Wednesday, February 5, 2020

The Challenge of Privilege

Perchik: Money is the world's curse.
Tevye: May the Lord smite me with it! And may I never recover!
Fiddler on the Roof

In Parshat Beshalach we are introduced to the manna from heaven that sustained the Jewish People during their 40 year sojourn in the desert.

The manna is a fascinating topic, full of mystery and intrigue. For example, what did this miraculous substance actually taste like? In this week’s Parsha the taste is described as “like a wafer made with honey.” However elsewhere (Parshat Behaalotcha) the manna’s taste is described as “like bread kneaded with oil.” The rabbis of the Talmud famously solve this apparent contradiction by claiming that the manna tasted like anything you wanted. If you wanted it to taste like cheese- it tasted like cheese. If you wanted it to taste like a hamburger- it tasted like a hamburger. If you wanted it to taste like a cheeseburger….. it tasted like a cheeseburger that was either made with pareve cheese or pareve meat.

Another interesting discussion concerning the manna is: what bracha did one recite over manna? On the one hand, the fact that manna is not identifiable as requiring one of the specialized blessings would lead us to say that the proper blessing is “Sheakol”, the most generic and catch-all blessing. On the other hand, the manna was a miraculous substance, seemingly deserving of a more prominent blessing. According to one opinion, the blessing made before eating manna was unique: “Hamotzi Lechem Min Hashamayim”, Blessing G-d as “He who brings bread from the Heaven” (as opposed to the text of the blessing we recite on normal bread: “He who brings bread from the earth”).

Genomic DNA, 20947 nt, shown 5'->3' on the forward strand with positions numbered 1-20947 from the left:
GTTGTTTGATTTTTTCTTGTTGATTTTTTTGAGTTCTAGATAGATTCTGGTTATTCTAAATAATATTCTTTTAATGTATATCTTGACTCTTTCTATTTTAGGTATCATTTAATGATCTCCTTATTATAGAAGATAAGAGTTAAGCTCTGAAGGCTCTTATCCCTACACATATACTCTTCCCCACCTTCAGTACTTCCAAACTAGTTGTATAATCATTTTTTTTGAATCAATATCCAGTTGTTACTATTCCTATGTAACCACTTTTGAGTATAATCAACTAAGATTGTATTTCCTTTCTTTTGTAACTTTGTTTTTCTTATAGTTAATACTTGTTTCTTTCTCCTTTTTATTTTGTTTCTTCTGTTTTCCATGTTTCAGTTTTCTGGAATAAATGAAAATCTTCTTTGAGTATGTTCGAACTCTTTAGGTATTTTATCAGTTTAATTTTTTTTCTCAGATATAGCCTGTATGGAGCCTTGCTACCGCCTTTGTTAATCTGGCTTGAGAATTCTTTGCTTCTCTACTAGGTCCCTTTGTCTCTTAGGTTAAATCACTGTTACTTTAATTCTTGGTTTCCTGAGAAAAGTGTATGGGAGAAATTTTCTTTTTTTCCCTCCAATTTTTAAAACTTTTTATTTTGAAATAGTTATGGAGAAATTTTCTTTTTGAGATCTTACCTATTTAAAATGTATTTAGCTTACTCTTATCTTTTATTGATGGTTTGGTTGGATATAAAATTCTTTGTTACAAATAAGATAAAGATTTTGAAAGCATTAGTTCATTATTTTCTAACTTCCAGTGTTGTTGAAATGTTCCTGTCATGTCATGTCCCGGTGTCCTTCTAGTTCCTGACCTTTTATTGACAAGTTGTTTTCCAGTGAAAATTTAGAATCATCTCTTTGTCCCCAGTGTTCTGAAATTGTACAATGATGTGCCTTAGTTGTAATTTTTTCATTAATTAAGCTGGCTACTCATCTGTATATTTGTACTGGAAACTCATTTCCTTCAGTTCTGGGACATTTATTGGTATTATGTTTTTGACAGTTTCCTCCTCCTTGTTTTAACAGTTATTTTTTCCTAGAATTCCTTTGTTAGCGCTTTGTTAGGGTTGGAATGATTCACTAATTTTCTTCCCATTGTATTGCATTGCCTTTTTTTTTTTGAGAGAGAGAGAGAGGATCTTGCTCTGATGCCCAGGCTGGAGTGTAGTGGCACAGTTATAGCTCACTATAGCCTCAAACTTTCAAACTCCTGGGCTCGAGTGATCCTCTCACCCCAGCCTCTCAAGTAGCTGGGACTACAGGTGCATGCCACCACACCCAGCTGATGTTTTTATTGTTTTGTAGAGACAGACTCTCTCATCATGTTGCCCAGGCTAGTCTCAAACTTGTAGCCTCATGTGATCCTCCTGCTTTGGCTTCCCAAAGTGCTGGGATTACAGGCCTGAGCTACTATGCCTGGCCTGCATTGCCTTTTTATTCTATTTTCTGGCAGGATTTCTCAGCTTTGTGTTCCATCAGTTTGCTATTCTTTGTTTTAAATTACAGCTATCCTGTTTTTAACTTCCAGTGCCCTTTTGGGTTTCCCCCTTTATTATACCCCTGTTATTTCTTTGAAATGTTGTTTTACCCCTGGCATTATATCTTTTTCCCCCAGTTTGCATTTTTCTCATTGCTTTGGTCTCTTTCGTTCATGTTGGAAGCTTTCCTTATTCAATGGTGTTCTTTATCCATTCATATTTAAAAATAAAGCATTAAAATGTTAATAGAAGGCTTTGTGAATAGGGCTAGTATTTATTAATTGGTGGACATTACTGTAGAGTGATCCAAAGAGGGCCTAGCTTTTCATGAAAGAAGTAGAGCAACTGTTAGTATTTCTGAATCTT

In this week’s Parsha the manna is described by Hashem as a test. The commentators offer different explanations as to what the test was. Ramban explains that the manna was a test in our belief in G-d. There was no natural food in the desert. Each day G-d would provide enough manna for that day alone. Each day the Jews went to sleep at night with their pantries bare, no food in the refrigerator and no natural way of attaining their food the next day- neither for themselves nor for their children. From a natural perspective, it was a pretty hopeless situation. Bnai Yisrael were forced to depend on Divine intervention each and every day. The manna was a means of helping the Jewish People realize that their fate is really in G-d’s hands.

The Seforno offers a different understanding of the test. In a very succinct yet powerful comment he writes:
“The test was in whether the Jews would do G-d’s will when He provides food and clothing without pain, without effort
According to Seforno, the test of the manna was the challenge of privilege. How would the Jews respond to their every need taken care of, without even having to ask? Would it create a greater appreciation for G-d, allowing them to focus on more lofty goals? Or would they begin to develop a sense of entitlement, and become dissatisfied and spoiled?
From the story in the Torah it appears that the Jewish people did not pass the test of the manna with flying colors. Instead of appreciating the manna, they began to complain about it and claim that they needed more variety in their diets. The challenge of the manna continues to be a challenge that we face today. Studies have indicated that greater wealth does not correspond to greater levels of happiness. We must recognize that all that we have (and all that we don’t have) comes from G-d. What we have, and what we don’t, can be both a blessing and a challenge. We must utilize all of our experiences to develop a sense of appreciation and a connection with the Divine.

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